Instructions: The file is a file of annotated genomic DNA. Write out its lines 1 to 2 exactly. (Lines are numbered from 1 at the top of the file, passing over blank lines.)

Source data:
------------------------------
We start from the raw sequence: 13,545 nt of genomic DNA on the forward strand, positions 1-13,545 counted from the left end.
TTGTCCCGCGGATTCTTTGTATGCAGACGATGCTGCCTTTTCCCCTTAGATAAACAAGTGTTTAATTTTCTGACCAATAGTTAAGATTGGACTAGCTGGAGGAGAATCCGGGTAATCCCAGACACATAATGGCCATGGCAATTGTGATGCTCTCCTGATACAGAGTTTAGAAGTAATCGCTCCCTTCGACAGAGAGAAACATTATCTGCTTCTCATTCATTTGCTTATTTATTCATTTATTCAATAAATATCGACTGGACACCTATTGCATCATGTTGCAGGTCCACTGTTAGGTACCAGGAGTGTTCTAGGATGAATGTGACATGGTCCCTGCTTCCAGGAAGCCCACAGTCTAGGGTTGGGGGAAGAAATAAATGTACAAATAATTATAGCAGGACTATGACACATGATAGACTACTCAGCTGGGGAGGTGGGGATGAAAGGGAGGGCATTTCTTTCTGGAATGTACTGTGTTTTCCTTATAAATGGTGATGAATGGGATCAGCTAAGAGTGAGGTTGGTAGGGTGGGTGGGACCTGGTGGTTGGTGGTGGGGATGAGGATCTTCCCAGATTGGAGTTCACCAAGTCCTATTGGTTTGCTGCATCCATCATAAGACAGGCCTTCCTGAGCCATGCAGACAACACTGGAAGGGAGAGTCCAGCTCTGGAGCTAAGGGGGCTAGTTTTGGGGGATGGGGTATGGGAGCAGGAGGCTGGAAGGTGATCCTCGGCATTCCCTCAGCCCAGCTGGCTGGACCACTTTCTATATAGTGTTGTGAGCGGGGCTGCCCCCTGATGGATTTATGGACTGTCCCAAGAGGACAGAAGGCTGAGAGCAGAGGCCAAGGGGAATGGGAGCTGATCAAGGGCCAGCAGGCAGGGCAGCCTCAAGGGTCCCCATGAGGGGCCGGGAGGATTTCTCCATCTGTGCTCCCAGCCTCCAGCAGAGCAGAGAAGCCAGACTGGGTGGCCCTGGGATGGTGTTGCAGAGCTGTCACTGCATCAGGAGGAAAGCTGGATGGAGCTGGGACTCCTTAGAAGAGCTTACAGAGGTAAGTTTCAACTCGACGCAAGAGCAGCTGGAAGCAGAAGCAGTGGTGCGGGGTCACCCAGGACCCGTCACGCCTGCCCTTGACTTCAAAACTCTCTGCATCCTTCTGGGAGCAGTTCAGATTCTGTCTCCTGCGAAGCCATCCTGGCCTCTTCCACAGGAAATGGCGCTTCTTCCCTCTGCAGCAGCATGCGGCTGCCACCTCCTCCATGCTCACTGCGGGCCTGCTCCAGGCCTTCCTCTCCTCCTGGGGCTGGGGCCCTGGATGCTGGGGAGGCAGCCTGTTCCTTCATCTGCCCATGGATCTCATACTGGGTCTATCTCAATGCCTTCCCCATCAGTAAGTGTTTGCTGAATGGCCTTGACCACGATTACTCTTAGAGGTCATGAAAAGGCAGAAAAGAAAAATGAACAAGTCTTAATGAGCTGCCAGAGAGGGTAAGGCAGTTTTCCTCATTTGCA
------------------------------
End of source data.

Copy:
We start from the raw sequence: 13,545 nt of genomic DNA on the forward strand, positions 1-13,545 counted from the left end.
TTGTCCCGCGGATTCTTTGTATGCAGACGATGCTGCCTTTTCCCCTTAGATAAACAAGTGTTTAATTTTCTGACCAATAGTTAAGATTGGACTAGCTGGAGGAGAATCCGGGTAATCCCAGACACATAATGGCCATGGCAATTGTGATGCTCTCCTGATACAGAGTTTAGAAGTAATCGCTCCCTTCGACAGAGAGAAACATTATCTGCTTCTCATTCATTTGCTTATTTATTCATTTATTCAATAAATATCGACTGGACACCTATTGCATCATGTTGCAGGTCCACTGTTAGGTACCAGGAGTGTTCTAGGATGAATGTGACATGGTCCCTGCTTCCAGGAAGCCCACAGTCTAGGGTTGGGGGAAGAAATAAATGTACAAATAATTATAGCAGGACTATGACACATGATAGACTACTCAGCTGGGGAGGTGGGGATGAAAGGGAGGGCATTTCTTTCTGGAATGTACTGTGTTTTCCTTATAAATGGTGATGAATGGGATCAGCTAAGAGTGAGGTTGGTAGGGTGGGTGGGACCTGGTGGTTGGTGGTGGGGATGAGGATCTTCCCAGATTGGAGTTCACCAAGTCCTATTGGTTTGCTGCATCCATCATAAGACAGGCCTTCCTGAGCCATGCAGACAACACTGGAAGGGAGAGTCCAGCTCTGGAGCTAAGGGGGCTAGTTTTGGGGGATGGGGTATGGGAGCAGGAGGCTGGAAGGTGATCCTCGGCATTCCCTCAGCCCAGCTGGCTGGACCACTTTCTATATAGTGTTGTGAGCGGGGCTGCCCCCTGATGGATTTATGGACTGTCCCAAGAGGACAGAAGGCTGAGAGCAGAGGCCAAGGGGAATGGGAGCTGATCAAGGGCCAGCAGGCAGGGCAGCCTCAAGGGTCCCCATGAGGGGCCGGGAGGATTTCTCCATCTGTGCTCCCAGCCTCCAGCAGAGCAGAGAAGCCAGACTGGGTGGCCCTGGGATGGTGTTGCAGAGCTGTCACTGCATCAGGAGGAAAGCTGGATGGAGCTGGGACTCCTTAGAAGAGCTTACAGAGGTAAGTTTCAACTCGACGCAAGAGCAGCTGGAAGCAGAAGCAGTGGTGCGGGGTCACCCAGGACCCGTCACGCCTGCCCTTGACTTCAAAACTCTCTGCATCCTTCTGGGAGCAGTTCAGATTCTGTCTCCTGCGAAGCCATCCTGGCCTCTTCCACAGGAAATGGCGCTTCTTCCCTCTGCAGCAGCATGCGGCTGCCACCTCCTCCATGCTCACTGCGGGCCTGCTCCAGGCCTTCCTCTCCTCCTGGGGCTGGGGCCCTGGATGCTGGGGAGGCAGCCTGTTCCTTCATCTGCCCATGGATCTCATACTGGGTCTATCTCAATGCCTTCCCCATCAGTAAGTGTTTGCTGAATGGCCTTGACCACGATTACTCTTAGAGGTCATGAAAAGGCAGAAAAGAAAAATGAACAAGTCTTAATGAGCTGCCAGAGAGGGTAAGGCAGTTTTCCTCATTTGCA